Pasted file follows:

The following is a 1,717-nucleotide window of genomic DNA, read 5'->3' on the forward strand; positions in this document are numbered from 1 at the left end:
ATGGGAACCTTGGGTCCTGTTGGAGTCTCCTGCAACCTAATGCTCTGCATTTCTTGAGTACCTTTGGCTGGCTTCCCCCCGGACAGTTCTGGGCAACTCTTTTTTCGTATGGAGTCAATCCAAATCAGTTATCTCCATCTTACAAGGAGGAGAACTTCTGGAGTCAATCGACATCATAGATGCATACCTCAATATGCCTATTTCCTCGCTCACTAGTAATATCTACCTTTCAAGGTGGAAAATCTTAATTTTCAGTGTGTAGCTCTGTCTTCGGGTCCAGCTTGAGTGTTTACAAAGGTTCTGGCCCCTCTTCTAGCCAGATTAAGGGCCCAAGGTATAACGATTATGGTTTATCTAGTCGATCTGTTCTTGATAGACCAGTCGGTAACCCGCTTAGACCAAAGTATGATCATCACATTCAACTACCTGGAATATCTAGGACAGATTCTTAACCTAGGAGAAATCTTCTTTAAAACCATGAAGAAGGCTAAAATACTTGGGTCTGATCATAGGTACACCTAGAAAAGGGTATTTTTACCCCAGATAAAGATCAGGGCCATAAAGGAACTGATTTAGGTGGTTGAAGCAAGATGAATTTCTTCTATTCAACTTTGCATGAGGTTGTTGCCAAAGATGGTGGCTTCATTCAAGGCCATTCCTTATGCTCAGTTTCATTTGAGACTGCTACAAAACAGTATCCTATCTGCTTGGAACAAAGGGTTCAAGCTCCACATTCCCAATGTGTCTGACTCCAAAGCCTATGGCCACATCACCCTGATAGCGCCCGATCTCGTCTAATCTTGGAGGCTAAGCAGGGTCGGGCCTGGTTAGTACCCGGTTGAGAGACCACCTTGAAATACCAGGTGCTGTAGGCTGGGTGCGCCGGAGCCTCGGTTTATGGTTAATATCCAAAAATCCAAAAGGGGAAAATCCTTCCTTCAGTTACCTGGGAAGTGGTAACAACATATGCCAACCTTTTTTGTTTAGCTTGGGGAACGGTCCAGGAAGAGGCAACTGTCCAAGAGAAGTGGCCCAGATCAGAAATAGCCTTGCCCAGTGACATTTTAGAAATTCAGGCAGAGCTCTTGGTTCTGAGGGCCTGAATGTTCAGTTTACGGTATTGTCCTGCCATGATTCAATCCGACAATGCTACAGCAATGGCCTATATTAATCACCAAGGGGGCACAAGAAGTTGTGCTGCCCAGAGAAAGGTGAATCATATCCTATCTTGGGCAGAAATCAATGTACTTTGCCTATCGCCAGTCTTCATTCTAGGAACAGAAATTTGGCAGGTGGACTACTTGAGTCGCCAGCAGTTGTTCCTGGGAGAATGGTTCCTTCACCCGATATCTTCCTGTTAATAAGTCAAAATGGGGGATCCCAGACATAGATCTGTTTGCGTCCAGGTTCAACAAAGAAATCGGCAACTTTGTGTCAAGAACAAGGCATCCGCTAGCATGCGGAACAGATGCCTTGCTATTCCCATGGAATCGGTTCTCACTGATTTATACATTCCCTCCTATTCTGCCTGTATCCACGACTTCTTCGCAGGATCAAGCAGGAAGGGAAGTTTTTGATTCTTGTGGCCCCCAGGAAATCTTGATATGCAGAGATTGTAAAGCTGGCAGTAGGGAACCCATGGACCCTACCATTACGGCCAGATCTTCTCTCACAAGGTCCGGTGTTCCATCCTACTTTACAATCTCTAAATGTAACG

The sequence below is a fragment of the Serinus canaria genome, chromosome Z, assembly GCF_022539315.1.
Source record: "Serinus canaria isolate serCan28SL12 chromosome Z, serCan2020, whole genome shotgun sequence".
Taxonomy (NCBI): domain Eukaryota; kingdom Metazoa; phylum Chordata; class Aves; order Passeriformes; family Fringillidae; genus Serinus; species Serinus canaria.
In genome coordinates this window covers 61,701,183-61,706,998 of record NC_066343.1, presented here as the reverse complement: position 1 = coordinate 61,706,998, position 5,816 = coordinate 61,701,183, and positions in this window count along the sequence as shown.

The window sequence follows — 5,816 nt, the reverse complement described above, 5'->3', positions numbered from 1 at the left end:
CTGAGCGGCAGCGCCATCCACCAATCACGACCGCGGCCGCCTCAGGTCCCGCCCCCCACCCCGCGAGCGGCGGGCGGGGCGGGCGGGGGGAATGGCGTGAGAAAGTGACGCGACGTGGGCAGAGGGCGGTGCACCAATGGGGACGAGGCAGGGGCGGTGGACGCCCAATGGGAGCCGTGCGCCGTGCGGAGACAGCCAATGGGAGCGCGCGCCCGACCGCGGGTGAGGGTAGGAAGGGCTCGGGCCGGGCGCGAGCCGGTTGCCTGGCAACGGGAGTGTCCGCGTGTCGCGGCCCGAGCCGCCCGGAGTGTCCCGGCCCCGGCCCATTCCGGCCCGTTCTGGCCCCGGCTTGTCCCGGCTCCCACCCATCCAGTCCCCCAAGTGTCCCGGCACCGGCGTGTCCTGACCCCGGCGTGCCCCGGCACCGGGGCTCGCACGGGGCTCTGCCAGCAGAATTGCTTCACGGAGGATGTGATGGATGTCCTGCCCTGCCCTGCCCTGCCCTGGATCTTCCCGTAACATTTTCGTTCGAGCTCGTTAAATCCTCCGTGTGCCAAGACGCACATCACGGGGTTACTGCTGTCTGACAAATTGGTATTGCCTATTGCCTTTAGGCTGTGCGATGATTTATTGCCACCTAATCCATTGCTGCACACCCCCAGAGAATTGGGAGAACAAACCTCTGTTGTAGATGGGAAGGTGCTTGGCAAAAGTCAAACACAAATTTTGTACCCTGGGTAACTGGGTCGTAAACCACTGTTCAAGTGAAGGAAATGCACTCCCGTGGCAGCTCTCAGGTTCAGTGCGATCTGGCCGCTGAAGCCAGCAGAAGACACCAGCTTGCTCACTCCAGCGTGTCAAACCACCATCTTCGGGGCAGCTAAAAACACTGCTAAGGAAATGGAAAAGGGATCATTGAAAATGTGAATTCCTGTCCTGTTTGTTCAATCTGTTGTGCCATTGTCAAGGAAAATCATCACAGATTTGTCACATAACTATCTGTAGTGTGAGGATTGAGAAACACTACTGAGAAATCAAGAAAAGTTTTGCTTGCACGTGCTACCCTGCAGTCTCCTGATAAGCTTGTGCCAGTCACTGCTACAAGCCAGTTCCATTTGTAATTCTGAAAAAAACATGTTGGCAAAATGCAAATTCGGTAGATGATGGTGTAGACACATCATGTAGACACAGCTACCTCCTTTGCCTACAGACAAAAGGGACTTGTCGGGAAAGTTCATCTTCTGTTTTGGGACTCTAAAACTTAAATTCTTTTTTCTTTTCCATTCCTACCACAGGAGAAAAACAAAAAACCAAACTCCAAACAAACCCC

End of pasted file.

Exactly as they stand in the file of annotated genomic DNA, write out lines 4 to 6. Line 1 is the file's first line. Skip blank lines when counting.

Source record: "Serinus canaria isolate serCan28SL12 chromosome Z, serCan2020, whole genome shotgun sequence".
Taxonomy (NCBI): domain Eukaryota; kingdom Metazoa; phylum Chordata; class Aves; order Passeriformes; family Fringillidae; genus Serinus; species Serinus canaria.
In genome coordinates this window covers 61,701,183-61,706,998 of record NC_066343.1, presented here as the reverse complement: position 1 = coordinate 61,706,998, position 5,816 = coordinate 61,701,183, and positions in this window count along the sequence as shown.